The coalition’s economic paralysis is partly why more than 1,000 British Gas jobs are going, says GMB


The government’s economic paralysis is partly to blame for the loss of more than 1,000 jobs at British Gas, says the GMB.

The union, which earlier this autumn described Chancellor George Osborne as having “the economic literacy of a stick of rhubarb”, is planning a lobby of Parliament to bring the issue to MPs after the announcement of 850 jobs going in the services business.

The job losses will primarily affect front line managers and call centre staff .These job losses cover field based staff across the UK and call centre staff in Oldbury in West Midlands, Uddingston in Scotland, Stockport and Leicester.

The company confirmed plans to shelve one out of 10 employees in its service section which deals with boilers in domestic premises. These job losses come on top of earlier announcement of 270 job cuts in other business streams taking the total job losses to more than 1,100

The GMB’s National Secretary for Energy, Gary Smith, said: “We have been involved in discussions with the company on all aspects of the services business. British Gas remains a profitable business and GMB will be pushing them on their responsibilities to their employees.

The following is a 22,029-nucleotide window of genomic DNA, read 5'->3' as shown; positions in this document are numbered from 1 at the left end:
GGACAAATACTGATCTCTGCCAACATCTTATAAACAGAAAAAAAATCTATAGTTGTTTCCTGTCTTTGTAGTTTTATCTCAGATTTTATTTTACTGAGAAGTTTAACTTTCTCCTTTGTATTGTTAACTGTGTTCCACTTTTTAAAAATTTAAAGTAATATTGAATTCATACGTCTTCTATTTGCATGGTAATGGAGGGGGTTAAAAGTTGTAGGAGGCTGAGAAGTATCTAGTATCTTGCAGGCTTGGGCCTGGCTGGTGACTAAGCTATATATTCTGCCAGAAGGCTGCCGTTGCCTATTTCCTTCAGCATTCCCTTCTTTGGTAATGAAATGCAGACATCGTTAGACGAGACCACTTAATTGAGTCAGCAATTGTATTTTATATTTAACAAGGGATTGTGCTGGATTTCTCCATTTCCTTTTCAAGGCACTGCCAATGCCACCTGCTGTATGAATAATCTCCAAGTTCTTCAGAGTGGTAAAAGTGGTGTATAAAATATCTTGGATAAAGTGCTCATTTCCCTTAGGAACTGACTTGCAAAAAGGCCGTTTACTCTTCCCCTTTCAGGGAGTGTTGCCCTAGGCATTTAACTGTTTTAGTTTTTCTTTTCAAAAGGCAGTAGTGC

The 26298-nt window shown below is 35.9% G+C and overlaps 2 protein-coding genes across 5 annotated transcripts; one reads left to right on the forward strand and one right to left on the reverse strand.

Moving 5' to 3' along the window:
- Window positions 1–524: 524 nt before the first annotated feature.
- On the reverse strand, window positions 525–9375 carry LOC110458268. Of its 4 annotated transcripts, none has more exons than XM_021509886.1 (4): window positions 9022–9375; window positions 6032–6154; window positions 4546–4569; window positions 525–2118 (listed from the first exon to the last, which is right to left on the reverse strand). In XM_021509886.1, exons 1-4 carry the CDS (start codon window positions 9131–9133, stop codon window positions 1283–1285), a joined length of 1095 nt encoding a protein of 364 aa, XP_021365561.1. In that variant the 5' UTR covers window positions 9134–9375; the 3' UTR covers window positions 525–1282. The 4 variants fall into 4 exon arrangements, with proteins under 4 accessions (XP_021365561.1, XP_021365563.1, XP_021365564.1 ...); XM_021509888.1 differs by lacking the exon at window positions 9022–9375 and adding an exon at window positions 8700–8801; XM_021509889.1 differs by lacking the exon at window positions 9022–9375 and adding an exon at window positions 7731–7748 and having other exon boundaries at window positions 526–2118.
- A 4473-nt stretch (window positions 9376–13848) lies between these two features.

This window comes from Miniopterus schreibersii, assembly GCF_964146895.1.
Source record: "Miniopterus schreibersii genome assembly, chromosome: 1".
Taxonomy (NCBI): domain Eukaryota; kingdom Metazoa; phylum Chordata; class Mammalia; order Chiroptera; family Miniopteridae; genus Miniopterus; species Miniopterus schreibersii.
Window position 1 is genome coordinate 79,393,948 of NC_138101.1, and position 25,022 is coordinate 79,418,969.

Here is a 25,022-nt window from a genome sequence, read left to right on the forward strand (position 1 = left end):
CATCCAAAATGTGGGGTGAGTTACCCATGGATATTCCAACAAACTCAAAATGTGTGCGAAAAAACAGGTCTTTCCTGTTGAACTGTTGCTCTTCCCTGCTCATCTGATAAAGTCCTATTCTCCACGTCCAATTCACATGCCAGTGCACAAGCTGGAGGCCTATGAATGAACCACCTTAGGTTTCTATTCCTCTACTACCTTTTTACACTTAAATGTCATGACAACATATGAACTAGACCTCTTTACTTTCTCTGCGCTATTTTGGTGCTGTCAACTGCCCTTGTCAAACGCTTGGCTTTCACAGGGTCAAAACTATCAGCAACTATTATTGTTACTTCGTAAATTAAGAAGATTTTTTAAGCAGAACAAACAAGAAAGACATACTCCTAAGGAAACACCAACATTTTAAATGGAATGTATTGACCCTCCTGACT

“We’re acutely aware that the backdrop to this announcement is a government that is absolutely paralysed with no growth strategy. Any action they have taken has exacerbated the situation and not made it better. The lack of a strategy for economic growth is having a massive effect on jobs in the private sector and British Gas is a case in point.

“The boiler scrappage scheme under the previous Labour Government was hugely successful in getting more efficient appliances into customer’s homes and protecting jobs. We have seen nothing as imaginative from the coalition. In the run up to the election they made great play of their green credentials.

“At a time when the government has committed to reducing carbon emissions in the economy there should be a boom in employment in the energy sector. The lack of progress over The Green Deal, the slash and burn approach to solar feed in tariffs and the uncertainty over the future of smart metering is bad for energy bills and the environment as well as being as disaster in terms of job opportunities.”

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